Reply
  7. Thanks for your thoughts, Margaret. There has been a move towards darker stories in the past few years that do feature the London underworld, crime, poverty etc. I think it provides an interesting counterpoint to the glitter and glamour at the other end of society. But I agree that a book entirely focussed on the reality of poverty might not provide the experience people want from a romantic novel!

    Reply
  8. Thanks for your thoughts, Margaret. There has been a move towards darker stories in the past few years that do feature the London underworld, crime, poverty etc. I think it provides an interesting counterpoint to the glitter and glamour at the other end of society. But I agree that a book entirely focussed on the reality of poverty might not provide the experience people want from a romantic novel!

    Reply
  9. Thanks for your thoughts, Margaret. There has been a move towards darker stories in the past few years that do feature the London underworld, crime, poverty etc. I think it provides an interesting counterpoint to the glitter and glamour at the other end of society. But I agree that a book entirely focussed on the reality of poverty might not provide the experience people want from a romantic novel!

    Reply
  10. Thanks for your thoughts, Margaret. There has been a move towards darker stories in the past few years that do feature the London underworld, crime, poverty etc. I think it provides an interesting counterpoint to the glitter and glamour at the other end of society. But I agree that a book entirely focussed on the reality of poverty might not provide the experience people want from a romantic novel!

    Reply
  11. I think a little real life, but not too much, should sneak into historical romances. I think it was Mary Jo’s ONE PERFECT ROSE that had the Overseer trying to run a pregnant woman out of the parish. The rich hero stopped him, and gave her 200 pounds to find the father, who wanted to marry her, but for some reason I forgot, couldn’t come back to her.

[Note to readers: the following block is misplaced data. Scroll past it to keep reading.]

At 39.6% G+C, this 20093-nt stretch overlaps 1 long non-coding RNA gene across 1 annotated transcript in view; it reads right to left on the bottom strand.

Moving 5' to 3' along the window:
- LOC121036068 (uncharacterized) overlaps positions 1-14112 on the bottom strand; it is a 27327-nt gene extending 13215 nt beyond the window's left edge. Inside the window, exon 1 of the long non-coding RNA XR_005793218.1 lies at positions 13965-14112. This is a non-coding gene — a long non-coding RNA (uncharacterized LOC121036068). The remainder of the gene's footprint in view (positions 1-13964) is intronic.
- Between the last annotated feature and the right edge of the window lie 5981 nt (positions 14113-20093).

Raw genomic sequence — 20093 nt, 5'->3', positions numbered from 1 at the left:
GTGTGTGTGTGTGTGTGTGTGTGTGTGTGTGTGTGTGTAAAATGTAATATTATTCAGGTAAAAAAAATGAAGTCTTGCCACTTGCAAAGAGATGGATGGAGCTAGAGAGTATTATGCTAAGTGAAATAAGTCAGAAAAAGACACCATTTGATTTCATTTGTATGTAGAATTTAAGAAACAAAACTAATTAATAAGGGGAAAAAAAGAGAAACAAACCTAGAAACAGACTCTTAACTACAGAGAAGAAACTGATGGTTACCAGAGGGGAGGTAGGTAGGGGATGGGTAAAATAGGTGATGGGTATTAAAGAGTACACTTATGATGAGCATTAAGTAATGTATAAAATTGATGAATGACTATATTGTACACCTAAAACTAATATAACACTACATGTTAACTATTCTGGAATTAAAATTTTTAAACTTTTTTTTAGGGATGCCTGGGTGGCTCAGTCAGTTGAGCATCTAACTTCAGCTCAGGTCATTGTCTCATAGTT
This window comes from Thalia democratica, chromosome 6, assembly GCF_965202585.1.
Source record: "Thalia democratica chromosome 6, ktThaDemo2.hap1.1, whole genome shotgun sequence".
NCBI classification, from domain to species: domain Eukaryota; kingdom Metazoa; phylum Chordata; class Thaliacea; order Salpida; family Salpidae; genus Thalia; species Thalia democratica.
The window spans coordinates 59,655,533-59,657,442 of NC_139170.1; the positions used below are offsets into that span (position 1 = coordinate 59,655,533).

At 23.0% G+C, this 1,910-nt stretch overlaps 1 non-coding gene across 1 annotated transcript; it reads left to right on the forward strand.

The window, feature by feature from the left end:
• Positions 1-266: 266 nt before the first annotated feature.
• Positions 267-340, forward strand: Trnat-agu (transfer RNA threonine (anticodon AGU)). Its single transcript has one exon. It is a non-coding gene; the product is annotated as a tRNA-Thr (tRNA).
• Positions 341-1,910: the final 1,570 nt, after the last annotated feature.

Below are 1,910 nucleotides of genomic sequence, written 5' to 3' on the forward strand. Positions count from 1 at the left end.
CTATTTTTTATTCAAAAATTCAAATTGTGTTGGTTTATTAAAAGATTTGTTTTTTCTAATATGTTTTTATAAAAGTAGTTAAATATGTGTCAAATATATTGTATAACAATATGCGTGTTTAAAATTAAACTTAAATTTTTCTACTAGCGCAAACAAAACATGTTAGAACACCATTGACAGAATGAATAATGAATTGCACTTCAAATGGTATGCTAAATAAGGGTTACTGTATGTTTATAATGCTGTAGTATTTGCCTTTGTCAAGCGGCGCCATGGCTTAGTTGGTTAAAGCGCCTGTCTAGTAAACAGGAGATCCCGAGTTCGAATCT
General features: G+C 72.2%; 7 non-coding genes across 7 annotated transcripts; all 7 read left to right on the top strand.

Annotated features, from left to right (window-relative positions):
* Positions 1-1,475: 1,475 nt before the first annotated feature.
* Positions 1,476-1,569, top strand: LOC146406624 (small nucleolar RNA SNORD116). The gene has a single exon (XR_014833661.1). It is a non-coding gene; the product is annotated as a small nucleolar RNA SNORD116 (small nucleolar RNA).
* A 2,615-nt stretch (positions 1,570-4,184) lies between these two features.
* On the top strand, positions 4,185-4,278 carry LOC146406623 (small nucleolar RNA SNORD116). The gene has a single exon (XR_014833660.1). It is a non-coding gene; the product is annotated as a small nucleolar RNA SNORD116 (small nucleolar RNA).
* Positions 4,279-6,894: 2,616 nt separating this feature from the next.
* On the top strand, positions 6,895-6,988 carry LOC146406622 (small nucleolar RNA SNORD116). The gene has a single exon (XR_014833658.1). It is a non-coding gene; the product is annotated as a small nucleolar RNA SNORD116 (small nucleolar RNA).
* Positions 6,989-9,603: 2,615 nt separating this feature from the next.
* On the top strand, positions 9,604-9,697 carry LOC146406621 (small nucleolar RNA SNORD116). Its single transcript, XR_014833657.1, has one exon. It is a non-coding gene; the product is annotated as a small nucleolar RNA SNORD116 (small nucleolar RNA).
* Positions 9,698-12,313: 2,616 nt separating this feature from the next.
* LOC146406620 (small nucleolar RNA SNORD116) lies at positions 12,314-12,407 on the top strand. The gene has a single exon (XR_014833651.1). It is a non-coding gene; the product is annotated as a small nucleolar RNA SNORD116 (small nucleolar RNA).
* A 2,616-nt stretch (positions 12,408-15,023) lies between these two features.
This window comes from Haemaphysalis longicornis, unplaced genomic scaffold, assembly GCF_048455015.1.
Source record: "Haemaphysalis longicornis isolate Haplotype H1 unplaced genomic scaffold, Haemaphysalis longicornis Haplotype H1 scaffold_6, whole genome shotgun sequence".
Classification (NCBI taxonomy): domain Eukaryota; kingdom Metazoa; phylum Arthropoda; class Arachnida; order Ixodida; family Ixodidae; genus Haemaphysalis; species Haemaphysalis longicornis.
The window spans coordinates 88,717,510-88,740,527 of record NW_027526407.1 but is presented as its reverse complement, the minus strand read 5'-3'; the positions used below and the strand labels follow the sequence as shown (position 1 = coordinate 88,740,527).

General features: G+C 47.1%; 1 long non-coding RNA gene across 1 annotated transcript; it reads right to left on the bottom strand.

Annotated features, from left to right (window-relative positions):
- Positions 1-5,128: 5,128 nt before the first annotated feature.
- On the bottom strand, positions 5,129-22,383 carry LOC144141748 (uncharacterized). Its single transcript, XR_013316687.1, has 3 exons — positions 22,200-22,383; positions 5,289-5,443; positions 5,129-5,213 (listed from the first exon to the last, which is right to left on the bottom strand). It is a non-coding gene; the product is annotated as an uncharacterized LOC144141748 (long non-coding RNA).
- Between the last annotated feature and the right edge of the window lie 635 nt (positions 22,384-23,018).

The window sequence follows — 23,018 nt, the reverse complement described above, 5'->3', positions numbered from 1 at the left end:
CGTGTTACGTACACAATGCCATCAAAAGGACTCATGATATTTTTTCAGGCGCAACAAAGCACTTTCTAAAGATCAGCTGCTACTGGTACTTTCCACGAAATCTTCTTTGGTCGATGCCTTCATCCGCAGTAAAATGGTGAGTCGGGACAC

I don’t care for “Lifestyles of the Rich and Famous” stories of 200 years ago. I like people who earn their success, so I want my heroes and heroines to do something useful with themselves. Although the heroine who starts a home for widows and orphans has been done to death.

    Reply
  12. I think a little real life, but not too much, should sneak into historical romances. I think it was Mary Jo’s ONE PERFECT ROSE that had the Overseer trying to run a pregnant woman out of the parish. The rich hero stopped him, and gave her 200 pounds to find the father, who wanted to marry her, but for some reason I forgot, couldn’t come back to her.
    I don’t care for “Lifestyles of the Rich and Famous” stories of 200 years ago. I like people who earn their success, so I want my heroes and heroines to do something useful with themselves. Although the heroine who starts a home for widows and orphans has been done to death.

    Reply
  13. I think a little real life, but not too much, should sneak into historical romances. I think it was Mary Jo’s ONE PERFECT ROSE that had the Overseer trying to run a pregnant woman out of the parish. The rich hero stopped him, and gave her 200 pounds to find the father, who wanted to marry her, but for some reason I forgot, couldn’t come back to her.
    I don’t care for “Lifestyles of the Rich and Famous” stories of 200 years ago. I like people who earn their success, so I want my heroes and heroines to do something useful with themselves. Although the heroine who starts a home for widows and orphans has been done to death.

    Reply
  14. I think a little real life, but not too much, should sneak into historical romances. I think it was Mary Jo’s ONE PERFECT ROSE that had the Overseer trying to run a pregnant woman out of the parish. The rich hero stopped him, and gave her 200 pounds to find the father, who wanted to marry her, but for some reason I forgot, couldn’t come back to her.
    I don’t care for “Lifestyles of the Rich and Famous” stories of 200 years ago. I like people who earn their success, so I want my heroes and heroines to do something useful with themselves. Although the heroine who starts a home for widows and orphans has been done to death.

    Reply